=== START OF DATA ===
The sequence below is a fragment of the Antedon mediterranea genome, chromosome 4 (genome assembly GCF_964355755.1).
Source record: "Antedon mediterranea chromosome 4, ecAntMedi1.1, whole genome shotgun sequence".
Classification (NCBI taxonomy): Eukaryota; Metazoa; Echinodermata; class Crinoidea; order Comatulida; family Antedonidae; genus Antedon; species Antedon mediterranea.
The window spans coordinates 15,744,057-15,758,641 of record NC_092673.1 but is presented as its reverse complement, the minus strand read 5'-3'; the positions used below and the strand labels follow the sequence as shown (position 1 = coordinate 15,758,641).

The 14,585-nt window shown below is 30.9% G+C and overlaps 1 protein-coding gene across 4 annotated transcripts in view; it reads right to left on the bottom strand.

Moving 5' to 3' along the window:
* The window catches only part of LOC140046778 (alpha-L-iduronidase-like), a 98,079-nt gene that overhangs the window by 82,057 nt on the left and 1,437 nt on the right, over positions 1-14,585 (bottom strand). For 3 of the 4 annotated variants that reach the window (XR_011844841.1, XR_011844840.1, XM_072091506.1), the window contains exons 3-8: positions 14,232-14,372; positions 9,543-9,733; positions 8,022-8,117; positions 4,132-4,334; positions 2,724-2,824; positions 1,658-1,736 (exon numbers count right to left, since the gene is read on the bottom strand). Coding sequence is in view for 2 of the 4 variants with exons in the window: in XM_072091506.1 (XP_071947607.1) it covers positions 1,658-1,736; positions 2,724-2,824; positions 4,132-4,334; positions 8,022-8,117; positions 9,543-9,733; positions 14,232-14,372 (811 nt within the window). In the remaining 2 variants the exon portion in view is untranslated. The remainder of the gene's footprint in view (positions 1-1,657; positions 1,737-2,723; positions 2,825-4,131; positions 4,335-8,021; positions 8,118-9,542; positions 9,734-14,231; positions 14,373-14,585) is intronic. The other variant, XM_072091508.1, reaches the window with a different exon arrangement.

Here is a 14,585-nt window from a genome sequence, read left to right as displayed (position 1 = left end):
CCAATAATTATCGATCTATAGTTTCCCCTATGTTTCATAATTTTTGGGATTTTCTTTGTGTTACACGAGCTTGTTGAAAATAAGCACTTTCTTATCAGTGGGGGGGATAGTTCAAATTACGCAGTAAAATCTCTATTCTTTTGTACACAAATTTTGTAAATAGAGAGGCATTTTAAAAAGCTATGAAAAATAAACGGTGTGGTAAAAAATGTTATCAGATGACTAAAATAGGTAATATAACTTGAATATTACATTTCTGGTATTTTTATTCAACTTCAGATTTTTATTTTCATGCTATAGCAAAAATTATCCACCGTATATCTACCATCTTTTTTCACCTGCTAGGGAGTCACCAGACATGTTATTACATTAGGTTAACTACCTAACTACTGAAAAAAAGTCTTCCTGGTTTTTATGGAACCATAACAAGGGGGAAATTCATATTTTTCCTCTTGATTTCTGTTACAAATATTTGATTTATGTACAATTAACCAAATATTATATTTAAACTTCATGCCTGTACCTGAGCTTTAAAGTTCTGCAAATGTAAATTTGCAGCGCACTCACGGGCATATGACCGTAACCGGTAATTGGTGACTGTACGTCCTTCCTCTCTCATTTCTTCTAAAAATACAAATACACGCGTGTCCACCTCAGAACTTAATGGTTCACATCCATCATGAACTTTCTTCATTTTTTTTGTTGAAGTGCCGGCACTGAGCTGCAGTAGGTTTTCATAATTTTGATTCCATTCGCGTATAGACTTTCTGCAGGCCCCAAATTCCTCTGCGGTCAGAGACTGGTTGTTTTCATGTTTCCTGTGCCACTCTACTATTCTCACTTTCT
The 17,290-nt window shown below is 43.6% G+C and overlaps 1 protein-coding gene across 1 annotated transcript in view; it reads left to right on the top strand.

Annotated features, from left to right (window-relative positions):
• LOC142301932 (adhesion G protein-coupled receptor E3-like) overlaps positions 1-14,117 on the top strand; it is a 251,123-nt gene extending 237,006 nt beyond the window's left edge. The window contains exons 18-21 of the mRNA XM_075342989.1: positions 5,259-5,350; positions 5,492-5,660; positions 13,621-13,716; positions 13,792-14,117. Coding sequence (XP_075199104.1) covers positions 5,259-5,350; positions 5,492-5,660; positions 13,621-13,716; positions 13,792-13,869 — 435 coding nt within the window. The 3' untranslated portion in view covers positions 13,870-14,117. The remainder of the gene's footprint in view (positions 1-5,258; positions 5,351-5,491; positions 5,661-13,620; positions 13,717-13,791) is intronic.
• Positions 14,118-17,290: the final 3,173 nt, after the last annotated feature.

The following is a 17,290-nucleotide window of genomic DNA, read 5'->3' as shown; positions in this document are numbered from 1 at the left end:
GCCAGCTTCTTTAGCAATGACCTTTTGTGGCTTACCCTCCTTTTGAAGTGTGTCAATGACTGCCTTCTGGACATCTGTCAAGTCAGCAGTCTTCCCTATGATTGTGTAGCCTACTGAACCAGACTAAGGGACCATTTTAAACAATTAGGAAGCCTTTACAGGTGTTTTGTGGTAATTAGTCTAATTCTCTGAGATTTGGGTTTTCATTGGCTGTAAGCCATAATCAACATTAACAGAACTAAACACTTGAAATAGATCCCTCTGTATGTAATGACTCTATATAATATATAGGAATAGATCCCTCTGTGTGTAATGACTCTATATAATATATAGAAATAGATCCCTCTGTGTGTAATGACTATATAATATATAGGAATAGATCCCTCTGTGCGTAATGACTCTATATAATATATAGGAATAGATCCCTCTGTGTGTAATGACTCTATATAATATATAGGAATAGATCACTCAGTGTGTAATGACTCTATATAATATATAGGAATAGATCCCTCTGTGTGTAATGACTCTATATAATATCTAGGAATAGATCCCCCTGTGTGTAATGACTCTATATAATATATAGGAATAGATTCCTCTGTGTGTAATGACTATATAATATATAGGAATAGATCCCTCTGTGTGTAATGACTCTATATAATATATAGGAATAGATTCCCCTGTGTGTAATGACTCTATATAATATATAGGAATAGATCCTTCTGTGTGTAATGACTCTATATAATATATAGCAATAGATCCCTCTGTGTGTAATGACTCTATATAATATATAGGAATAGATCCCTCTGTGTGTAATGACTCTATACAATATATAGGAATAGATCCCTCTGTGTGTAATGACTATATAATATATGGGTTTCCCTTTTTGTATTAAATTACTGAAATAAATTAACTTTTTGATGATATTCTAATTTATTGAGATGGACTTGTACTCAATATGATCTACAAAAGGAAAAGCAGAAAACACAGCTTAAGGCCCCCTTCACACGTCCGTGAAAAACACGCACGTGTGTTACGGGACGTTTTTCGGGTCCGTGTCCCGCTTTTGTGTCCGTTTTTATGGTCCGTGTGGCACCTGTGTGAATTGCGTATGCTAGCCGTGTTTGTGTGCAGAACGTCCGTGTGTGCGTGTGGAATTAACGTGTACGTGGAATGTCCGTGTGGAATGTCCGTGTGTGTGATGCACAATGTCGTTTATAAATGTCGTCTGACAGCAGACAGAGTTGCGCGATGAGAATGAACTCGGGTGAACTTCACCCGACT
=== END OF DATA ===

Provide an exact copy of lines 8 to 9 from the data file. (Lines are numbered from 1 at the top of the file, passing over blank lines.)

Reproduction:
Here is a 14,585-nt window from a genome sequence, read left to right as displayed (position 1 = left end):
CCAATAATTATCGATCTATAGTTTCCCCTATGTTTCATAATTTTTGGGATTTTCTTTGTGTTACACGAGCTTGTTGAAAATAAGCACTTTCTTATCAGTGGGGGGGATAGTTCAAATTACGCAGTAAAATCTCTATTCTTTTGTACACAAATTTTGTAAATAGAGAGGCATTTTAAAAAGCTATGAAAAATAAACGGTGTGGTAAAAAATGTTATCAGATGACTAAAATAGGTAATATAACTTGAATATTACATTTCTGGTATTTTTATTCAACTTCAGATTTTTATTTTCATGCTATAGCAAAAATTATCCACCGTATATCTACCATCTTTTTTCACCTGCTAGGGAGTCACCAGACATGTTATTACATTAGGTTAACTACCTAACTACTGAAAAAAAGTCTTCCTGGTTTTTATGGAACCATAACAAGGGGGAAATTCATATTTTTCCTCTTGATTTCTGTTACAAATATTTGATTTATGTACAATTAACCAAATATTATATTTAAACTTCATGCCTGTACCTGAGCTTTAAAGTTCTGCAAATGTAAATTTGCAGCGCACTCACGGGCATATGACCGTAACCGGTAATTGGTGACTGTACGTCCTTCCTCTCTCATTTCTTCTAAAAATACAAATACACGCGTGTCCACCTCAGAACTTAATGGTTCACATCCATCATGAACTTTCTTCATTTTTTTTGTTGAAGTGCCGGCACTGAGCTGCAGTAGGTTTTCATAATTTTGATTCCATTCGCGTATAGACTTTCTGCAGGCCCCAAATTCCTCTGCGGTCAGAGACTGGTTGTTTTCATGTTTCCTGTGCCACTCTACTATTCTCACTTTCT